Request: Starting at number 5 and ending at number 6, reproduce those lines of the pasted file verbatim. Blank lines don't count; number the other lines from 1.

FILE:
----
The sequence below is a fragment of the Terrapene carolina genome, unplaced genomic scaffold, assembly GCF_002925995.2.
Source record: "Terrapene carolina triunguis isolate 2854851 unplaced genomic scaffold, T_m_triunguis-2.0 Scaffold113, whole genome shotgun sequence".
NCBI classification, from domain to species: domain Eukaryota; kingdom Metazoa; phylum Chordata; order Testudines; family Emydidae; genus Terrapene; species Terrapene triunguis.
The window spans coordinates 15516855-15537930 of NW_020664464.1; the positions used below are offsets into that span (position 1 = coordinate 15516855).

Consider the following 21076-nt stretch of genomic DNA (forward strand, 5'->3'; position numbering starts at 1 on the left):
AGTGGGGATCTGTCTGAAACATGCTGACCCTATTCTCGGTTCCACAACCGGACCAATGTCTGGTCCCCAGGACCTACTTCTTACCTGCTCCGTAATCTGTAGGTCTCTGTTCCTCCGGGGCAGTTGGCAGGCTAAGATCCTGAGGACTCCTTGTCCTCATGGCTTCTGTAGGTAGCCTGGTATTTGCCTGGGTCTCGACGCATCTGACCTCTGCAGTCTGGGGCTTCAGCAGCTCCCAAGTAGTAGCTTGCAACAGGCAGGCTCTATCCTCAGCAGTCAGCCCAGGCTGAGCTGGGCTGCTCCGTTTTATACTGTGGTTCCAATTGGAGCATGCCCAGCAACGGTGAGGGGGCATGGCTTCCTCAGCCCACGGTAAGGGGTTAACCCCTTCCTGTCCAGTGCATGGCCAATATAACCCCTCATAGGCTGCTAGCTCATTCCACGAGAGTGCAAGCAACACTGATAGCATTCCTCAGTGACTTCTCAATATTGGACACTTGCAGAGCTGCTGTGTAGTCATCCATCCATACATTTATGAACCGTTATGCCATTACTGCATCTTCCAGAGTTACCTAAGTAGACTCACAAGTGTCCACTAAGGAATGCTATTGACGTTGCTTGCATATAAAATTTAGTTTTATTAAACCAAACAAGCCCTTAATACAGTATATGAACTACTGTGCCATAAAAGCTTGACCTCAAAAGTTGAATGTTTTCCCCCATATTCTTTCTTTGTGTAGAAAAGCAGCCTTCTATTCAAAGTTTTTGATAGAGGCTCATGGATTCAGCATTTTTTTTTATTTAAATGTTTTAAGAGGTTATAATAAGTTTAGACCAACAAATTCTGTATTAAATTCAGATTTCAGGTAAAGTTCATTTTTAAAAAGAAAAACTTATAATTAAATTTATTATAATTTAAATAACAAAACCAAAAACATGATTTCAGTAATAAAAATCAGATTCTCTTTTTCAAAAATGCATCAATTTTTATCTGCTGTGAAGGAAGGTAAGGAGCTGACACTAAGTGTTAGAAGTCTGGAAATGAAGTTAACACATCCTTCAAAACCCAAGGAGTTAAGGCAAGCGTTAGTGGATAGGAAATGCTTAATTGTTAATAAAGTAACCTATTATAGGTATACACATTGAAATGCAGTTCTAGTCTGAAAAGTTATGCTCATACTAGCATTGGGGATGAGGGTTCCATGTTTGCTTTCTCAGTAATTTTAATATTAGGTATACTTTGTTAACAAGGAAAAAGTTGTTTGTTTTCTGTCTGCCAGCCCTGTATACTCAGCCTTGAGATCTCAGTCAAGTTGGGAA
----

Consider the following 21076-nt stretch of genomic DNA (forward strand, 5'->3'; position numbering starts at 1 on the left):
AGTGGGGATCTGTCTGAAACATGCTGACCCTATTCTCGGTTCCACAACCGGACCAATGTCTGGTCCCCAGGACCTACTTCTTACCTGCTCCGTAATCTGTAGGTCTCTGTTCCTCCGGGGCAGTTGGCAGGCTAAGATCCTGAGGACTCCTTGTCCTCATGGCTTCTGTAGGTAGCCTGGTATTTGCCTGGGTCTCGACGCATCTGACCTCTGCAGTCTGGGGCTTCAGCAGCTCCCAAGTAGTAGCTTGCAACAGGCAGGCTCTATCCTCAGCAGTCAGCCCAGGCTGAGCTGGGCTGCTCCGTTTTATACTGTGGTTCCAATTGGAGCATGCCCAGCAACGGTGAGGGGGCATGGCTTCCTCAGCCCACGGTAAGGGGTTAACCCCTTCCTGTCCAGTGCATGGCCAATATAACCCCTCATAGGCTGCTAGCTCATTCCACGAGAGTGCAAGCAACACTGATAGCATTCCTCAGTGACTTCTCAATATTGGACACTTGCAGAGCTGCTGTGTAGTCATCCATCCATACATTTATGAACCGTTATGCCATTACTGCATCTTCCAGAGTTACCTAAGTAGACTCACAAGTGTCCACTAAGGAATGCTATTGACGTTGCTTGCATATAAAATTTAGTTTTATTAAACCAAACAAGCCCTTAATACAGTATATGAACTACTGTGCCATAAAAGCTTGACCTCAAAAGTTGAATGTTTTCCCCCATATTCTTTCTTTGTGTAGAAAAGCAGCCTTCTATTCAAAGTTTTTGATAGAGGCTCATGGATTCAGCATTTTTTTTTATTTAAATGTTTTAAGAGGTTATAATAAGTTTAGACCAACAAATTCTGTATTAAATTCAGATTTCAGGTAAAGTTCATTTTTAAAAAGAAAAACTTATAATTAAATTTATTATAATTTAAATAACAAAACCAAAAACATGATTTCAGTAATAAAAATCAGATTCTCTTTTTCAAAAATGCATCAATTTTTATCTGCTGTGAAGGAAGGTAAGGAGCTGACACTAAGTGTTAGAAGTCTGGAAATGAAGTTAACACATCCTTCAAAACCCAAGGAGTTAAGGCAAGCGTTAGTGGATAGGAAATGCTTAATTGTTAATAAAGTAACCTATTATAGGTATACACATTGAAATGCAGTTCTAGTCTGAAAAGTTATGCTCATACTAGCATTGGGGATGAGGGTTCCATGTTTGCTTTCTCAGTAATTTTAATATTAGGTATACTTTGTTAACAAGGAAAAAGTTGTTTGTTTTCTGTCTGCCAGCCCTGTATACTCAGCCTTGAGATCTCAGTCAAGTTGGGAA